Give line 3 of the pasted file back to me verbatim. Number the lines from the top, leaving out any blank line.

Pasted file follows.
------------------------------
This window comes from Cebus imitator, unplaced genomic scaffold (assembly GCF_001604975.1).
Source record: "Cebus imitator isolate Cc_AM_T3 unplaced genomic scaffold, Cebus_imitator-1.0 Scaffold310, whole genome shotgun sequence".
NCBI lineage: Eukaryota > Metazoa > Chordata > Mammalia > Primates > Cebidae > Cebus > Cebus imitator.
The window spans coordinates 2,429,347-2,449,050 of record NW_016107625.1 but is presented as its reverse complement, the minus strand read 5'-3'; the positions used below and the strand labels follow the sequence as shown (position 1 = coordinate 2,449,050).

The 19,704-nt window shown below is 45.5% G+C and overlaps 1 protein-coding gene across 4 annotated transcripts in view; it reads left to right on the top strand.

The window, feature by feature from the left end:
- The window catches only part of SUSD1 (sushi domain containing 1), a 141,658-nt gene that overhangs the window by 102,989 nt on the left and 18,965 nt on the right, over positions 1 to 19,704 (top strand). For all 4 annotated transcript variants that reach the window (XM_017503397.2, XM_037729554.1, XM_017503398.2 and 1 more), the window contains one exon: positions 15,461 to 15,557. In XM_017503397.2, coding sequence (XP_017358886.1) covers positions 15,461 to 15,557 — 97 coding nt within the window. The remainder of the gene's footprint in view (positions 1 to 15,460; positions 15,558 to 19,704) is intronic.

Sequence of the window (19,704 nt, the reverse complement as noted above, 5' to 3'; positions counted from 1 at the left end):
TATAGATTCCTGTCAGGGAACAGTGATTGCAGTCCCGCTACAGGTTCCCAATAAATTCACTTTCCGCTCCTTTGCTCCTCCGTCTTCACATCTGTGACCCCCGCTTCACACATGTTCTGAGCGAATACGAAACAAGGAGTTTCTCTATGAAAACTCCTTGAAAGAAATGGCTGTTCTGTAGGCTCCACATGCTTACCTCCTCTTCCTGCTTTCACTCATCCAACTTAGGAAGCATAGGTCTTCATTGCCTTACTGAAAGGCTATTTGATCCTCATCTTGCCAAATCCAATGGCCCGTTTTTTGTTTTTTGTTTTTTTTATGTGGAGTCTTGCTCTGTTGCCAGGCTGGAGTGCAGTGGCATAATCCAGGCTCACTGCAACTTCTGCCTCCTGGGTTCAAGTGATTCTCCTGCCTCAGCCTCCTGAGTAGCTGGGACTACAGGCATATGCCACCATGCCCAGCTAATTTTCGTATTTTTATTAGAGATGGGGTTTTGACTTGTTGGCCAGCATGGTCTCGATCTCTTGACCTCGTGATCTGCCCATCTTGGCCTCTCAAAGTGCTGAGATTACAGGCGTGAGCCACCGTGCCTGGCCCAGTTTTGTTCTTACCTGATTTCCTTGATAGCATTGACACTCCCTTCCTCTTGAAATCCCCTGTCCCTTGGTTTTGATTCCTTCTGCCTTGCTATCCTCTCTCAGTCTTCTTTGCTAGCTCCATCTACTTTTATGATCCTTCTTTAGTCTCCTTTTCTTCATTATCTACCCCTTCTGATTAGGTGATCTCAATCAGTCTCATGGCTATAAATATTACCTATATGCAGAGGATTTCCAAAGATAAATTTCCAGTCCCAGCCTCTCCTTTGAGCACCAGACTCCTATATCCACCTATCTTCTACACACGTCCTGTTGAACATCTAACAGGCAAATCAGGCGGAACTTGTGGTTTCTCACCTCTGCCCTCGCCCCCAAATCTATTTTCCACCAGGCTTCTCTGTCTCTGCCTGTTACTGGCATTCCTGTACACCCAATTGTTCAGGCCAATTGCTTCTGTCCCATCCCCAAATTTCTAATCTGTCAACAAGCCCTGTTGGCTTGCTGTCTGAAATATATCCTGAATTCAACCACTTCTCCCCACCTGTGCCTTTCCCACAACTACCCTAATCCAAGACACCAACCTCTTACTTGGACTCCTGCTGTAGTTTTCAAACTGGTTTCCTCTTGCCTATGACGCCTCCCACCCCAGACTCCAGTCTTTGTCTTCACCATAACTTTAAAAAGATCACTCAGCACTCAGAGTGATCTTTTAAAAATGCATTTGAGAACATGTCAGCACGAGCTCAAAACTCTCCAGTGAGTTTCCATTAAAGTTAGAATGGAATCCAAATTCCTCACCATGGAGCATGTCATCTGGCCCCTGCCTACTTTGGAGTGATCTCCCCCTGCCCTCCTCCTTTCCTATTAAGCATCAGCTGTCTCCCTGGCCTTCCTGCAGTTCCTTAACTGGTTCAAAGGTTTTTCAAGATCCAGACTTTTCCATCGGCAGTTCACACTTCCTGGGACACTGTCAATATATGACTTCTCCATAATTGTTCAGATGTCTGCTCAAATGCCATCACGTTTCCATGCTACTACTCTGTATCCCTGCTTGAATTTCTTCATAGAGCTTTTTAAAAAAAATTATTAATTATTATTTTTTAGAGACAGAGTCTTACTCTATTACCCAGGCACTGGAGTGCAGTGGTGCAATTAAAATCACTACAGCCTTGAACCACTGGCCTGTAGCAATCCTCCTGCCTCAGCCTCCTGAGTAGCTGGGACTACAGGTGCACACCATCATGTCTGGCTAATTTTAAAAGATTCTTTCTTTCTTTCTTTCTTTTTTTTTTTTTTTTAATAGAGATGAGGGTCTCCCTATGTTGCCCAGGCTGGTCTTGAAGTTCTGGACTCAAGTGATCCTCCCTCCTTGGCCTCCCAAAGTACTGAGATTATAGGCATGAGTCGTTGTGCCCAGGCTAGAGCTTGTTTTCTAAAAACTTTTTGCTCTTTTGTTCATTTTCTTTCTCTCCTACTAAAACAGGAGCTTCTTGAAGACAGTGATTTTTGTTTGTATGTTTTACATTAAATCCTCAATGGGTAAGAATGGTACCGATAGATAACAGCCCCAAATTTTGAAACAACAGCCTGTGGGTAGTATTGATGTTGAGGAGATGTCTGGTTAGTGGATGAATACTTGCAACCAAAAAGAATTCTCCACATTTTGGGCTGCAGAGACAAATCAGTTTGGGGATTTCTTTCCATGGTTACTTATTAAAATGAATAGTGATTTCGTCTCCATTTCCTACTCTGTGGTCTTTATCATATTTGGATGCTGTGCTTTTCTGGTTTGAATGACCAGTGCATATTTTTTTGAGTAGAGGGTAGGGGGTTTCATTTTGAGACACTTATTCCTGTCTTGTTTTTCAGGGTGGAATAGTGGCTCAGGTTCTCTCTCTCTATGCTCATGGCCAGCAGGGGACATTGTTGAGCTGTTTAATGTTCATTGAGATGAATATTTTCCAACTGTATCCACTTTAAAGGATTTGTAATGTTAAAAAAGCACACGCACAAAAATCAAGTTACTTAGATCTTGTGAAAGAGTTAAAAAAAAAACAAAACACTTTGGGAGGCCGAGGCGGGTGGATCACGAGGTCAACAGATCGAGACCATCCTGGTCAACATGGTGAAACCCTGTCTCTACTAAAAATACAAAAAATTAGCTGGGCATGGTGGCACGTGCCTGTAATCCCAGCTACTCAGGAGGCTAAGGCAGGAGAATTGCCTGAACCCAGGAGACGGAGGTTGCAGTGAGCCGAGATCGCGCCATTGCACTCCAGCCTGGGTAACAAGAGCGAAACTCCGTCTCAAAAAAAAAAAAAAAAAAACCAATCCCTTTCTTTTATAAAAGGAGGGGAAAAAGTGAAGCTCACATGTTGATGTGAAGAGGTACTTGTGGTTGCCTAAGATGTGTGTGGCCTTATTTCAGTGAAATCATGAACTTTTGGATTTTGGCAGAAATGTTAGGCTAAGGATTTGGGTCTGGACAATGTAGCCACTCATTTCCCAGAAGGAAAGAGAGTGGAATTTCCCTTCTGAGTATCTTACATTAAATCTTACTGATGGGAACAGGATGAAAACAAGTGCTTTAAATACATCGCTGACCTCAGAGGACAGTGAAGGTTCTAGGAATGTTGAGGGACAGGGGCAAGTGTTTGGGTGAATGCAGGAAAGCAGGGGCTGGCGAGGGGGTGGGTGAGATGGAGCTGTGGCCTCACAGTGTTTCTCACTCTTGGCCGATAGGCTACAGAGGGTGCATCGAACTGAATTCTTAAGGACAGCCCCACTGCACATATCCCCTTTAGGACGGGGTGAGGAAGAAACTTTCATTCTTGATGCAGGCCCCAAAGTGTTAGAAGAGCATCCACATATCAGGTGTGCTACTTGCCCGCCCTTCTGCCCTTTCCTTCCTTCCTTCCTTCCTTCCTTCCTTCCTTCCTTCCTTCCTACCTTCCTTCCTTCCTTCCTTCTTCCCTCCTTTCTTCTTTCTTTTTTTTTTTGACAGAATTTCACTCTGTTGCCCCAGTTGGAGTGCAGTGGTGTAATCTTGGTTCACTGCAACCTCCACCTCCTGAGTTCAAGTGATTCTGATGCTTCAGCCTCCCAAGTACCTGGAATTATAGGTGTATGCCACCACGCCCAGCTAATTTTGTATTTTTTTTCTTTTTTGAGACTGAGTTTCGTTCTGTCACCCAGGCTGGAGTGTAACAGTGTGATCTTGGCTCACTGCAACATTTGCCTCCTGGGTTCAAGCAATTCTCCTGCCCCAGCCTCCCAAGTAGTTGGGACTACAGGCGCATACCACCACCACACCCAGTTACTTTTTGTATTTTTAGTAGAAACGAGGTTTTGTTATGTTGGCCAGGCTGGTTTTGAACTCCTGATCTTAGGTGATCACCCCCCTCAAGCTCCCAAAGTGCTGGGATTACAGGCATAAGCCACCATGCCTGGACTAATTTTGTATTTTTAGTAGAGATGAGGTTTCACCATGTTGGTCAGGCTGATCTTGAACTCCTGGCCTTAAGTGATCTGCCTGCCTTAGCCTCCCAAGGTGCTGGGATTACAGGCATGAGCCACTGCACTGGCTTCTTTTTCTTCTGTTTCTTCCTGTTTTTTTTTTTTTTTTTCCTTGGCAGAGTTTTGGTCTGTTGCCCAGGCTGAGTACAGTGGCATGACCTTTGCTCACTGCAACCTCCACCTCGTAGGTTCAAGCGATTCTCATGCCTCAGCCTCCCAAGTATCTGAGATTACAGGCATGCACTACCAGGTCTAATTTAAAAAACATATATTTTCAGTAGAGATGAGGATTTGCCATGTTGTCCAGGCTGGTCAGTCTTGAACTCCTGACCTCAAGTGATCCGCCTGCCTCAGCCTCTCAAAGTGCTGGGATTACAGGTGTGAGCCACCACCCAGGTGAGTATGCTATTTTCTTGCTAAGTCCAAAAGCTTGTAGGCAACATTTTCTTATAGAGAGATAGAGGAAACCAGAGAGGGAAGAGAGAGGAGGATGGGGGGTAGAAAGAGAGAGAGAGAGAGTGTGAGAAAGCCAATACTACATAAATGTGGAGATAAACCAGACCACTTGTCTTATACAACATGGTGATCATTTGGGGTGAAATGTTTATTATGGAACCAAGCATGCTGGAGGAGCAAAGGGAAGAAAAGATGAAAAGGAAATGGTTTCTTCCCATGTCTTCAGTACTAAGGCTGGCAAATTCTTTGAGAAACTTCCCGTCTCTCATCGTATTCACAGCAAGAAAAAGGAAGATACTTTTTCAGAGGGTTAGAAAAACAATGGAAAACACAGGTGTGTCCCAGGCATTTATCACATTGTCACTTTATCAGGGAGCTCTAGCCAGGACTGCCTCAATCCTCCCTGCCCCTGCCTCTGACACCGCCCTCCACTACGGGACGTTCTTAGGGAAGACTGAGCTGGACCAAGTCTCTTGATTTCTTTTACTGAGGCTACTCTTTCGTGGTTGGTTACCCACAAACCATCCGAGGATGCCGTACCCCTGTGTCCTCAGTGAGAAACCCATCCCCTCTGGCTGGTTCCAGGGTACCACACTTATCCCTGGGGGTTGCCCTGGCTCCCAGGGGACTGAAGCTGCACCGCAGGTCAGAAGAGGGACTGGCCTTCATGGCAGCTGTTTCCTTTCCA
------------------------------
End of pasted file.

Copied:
NCBI lineage: Eukaryota > Metazoa > Chordata > Mammalia > Primates > Cebidae > Cebus > Cebus imitator.